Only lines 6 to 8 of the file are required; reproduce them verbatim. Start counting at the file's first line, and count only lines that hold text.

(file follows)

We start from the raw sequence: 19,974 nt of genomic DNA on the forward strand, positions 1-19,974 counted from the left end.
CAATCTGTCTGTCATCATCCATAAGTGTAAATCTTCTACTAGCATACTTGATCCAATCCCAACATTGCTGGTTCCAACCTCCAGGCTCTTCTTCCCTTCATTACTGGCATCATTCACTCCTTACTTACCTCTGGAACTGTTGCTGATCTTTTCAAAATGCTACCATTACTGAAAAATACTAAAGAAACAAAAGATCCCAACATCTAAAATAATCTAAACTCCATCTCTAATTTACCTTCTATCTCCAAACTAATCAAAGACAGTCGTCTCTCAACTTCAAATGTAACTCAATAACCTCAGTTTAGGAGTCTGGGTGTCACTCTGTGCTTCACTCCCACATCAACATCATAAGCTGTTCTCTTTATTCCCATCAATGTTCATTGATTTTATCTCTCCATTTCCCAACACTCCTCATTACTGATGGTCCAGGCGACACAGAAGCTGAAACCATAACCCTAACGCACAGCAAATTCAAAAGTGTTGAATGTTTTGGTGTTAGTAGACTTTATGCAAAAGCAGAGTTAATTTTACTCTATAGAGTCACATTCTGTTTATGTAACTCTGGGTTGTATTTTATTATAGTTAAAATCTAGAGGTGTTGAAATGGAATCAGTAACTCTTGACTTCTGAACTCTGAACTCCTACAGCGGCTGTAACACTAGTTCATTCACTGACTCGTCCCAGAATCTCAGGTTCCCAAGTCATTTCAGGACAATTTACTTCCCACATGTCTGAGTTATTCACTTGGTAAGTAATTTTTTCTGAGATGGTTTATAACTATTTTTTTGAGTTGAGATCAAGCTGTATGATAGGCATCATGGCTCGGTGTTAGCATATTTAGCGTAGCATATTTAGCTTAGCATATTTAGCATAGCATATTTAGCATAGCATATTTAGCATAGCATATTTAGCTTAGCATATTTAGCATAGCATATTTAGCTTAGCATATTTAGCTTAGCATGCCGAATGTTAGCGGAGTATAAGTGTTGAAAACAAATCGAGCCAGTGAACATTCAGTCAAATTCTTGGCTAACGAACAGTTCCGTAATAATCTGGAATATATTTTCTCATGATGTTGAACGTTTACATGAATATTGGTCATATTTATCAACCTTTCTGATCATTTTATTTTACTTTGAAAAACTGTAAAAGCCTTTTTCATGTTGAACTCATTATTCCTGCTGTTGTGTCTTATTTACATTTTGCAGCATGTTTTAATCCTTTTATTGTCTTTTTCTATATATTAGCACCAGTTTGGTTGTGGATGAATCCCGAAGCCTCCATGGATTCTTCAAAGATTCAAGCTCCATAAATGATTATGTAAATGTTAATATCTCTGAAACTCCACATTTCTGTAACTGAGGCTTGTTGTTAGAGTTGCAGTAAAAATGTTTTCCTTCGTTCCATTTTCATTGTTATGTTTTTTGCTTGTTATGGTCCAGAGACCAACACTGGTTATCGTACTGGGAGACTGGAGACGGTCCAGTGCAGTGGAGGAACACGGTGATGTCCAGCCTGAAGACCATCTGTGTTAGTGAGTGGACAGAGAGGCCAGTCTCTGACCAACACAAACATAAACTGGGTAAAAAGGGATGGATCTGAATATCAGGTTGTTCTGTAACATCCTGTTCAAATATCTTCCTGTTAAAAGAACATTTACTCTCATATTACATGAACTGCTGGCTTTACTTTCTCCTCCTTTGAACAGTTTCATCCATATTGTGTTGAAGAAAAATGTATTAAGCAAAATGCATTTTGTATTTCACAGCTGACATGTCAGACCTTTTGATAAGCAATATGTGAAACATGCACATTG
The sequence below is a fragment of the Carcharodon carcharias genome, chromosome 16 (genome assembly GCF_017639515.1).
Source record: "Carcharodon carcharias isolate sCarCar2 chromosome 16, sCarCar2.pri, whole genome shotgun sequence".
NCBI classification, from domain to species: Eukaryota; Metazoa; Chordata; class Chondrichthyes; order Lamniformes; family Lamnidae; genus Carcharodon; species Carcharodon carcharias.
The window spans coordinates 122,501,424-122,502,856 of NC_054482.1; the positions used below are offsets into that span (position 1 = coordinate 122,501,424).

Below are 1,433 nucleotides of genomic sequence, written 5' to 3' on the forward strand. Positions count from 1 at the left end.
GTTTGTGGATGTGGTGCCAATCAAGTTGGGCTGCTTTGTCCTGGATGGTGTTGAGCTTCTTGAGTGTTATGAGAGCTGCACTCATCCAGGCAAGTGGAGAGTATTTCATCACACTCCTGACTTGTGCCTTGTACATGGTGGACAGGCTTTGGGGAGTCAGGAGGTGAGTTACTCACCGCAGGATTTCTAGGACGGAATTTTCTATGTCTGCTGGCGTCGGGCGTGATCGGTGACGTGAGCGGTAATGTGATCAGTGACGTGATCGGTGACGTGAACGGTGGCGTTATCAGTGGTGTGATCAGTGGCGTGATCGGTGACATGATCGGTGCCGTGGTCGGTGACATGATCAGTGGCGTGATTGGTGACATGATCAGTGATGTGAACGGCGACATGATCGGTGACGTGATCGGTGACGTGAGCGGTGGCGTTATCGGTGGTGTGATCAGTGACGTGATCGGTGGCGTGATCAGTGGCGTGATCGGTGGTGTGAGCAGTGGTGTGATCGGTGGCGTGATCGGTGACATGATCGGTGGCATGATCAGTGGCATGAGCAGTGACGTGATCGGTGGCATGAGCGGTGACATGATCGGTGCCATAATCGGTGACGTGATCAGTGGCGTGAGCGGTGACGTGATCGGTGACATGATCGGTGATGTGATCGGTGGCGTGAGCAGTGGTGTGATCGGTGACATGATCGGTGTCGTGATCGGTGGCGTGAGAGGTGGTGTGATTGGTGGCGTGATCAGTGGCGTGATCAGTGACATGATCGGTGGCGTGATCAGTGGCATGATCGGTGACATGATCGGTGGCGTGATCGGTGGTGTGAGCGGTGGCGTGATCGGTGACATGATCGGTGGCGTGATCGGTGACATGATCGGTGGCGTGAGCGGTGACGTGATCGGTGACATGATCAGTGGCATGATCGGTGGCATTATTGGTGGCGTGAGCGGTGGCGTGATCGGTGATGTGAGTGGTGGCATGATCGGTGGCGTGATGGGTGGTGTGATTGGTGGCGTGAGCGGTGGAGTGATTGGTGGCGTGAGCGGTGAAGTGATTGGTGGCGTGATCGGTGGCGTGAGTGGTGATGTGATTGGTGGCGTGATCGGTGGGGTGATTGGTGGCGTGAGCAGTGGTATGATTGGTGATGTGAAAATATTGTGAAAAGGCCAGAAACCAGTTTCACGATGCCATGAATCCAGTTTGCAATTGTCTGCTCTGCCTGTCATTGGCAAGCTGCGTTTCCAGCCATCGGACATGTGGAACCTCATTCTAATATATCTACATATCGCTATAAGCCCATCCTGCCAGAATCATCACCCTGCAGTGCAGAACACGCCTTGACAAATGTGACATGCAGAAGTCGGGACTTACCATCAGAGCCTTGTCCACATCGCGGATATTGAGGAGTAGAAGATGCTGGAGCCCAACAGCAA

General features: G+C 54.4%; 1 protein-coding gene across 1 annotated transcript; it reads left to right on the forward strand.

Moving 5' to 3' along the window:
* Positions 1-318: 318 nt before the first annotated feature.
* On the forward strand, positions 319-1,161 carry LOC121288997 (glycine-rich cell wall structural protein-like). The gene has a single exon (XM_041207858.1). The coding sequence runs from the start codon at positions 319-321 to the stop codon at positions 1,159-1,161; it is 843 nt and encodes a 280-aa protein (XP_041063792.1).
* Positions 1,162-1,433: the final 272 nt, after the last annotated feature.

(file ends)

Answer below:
The window spans coordinates 122,501,424-122,502,856 of NC_054482.1; the positions used below are offsets into that span (position 1 = coordinate 122,501,424).

Below are 1,433 nucleotides of genomic sequence, written 5' to 3' on the forward strand. Positions count from 1 at the left end.
GTTTGTGGATGTGGTGCCAATCAAGTTGGGCTGCTTTGTCCTGGATGGTGTTGAGCTTCTTGAGTGTTATGAGAGCTGCACTCATCCAGGCAAGTGGAGAGTATTTCATCACACTCCTGACTTGTGCCTTGTACATGGTGGACAGGCTTTGGGGAGTCAGGAGGTGAGTTACTCACCGCAGGATTTCTAGGACGGAATTTTCTATGTCTGCTGGCGTCGGGCGTGATCGGTGACGTGAGCGGTAATGTGATCAGTGACGTGATCGGTGACGTGAACGGTGGCGTTATCAGTGGTGTGATCAGTGGCGTGATCGGTGACATGATCGGTGCCGTGGTCGGTGACATGATCAGTGGCGTGATTGGTGACATGATCAGTGATGTGAACGGCGACATGATCGGTGACGTGATCGGTGACGTGAGCGGTGGCGTTATCGGTGGTGTGATCAGTGACGTGATCGGTGGCGTGATCAGTGGCGTGATCGGTGGTGTGAGCAGTGGTGTGATCGGTGGCGTGATCGGTGACATGATCGGTGGCATGATCAGTGGCATGAGCAGTGACGTGATCGGTGGCATGAGCGGTGACATGATCGGTGCCATAATCGGTGACGTGATCAGTGGCGTGAGCGGTGACGTGATCGGTGACATGATCGGTGATGTGATCGGTGGCGTGAGCAGTGGTGTGATCGGTGACATGATCGGTGTCGTGATCGGTGGCGTGAGAGGTGGTGTGATTGGTGGCGTGATCAGTGGCGTGATCAGTGACATGATCGGTGGCGTGATCAGTGGCATGATCGGTGACATGATCGGTGGCGTGATCGGTGGTGTGAGCGGTGGCGTGATCGGTGACATGATCGGTGGCGTGATCGGTGACATGATCGGTGGCGTGAGCGGTGACGTGATCGGTGACATGATCAGTGGCATGATCGGTGGCATTATTGGTGGCGTGAGCGGTGGCGTGATCGGTGATGTGAGTGGTGGCATGATCGGTGGCGTGATGGGTGGTGTGATTGGTGGCGTGAGCGGTGGAGTGATTGGTGGCGTGAGCGGTGAAGTGATTGGTGGCGTGATCGGTGGCGTGAGTGGTGATGTGATTGGTGGCGTGATCGGTGGGGTGATTGGTGGCGTGAGCAGTGGTATGATTGGTGATGTGAAAATATTGTGAAAAGGCCAGAAACCAGTTTCACGATGCCATGAATCCAGTTTGCAATTGTCTGCTCTGCCTGTCATTGGCAAGCTGCGTTTCCAGCCATCGGACATGTGGAACCTCATTCTAATATATCTACATATCGCTATAAGCCCATCCTGCCAGAATCATCACCCTGCAGTGCAGAACACGCCTTGACAAATGTGACATGCAGAAGTCGGGACTTACCATCAGAGCCTTGTCCACATCGCGGATATTGAGGAGTAGAAGATGCTGGAGCCCAACAGCAA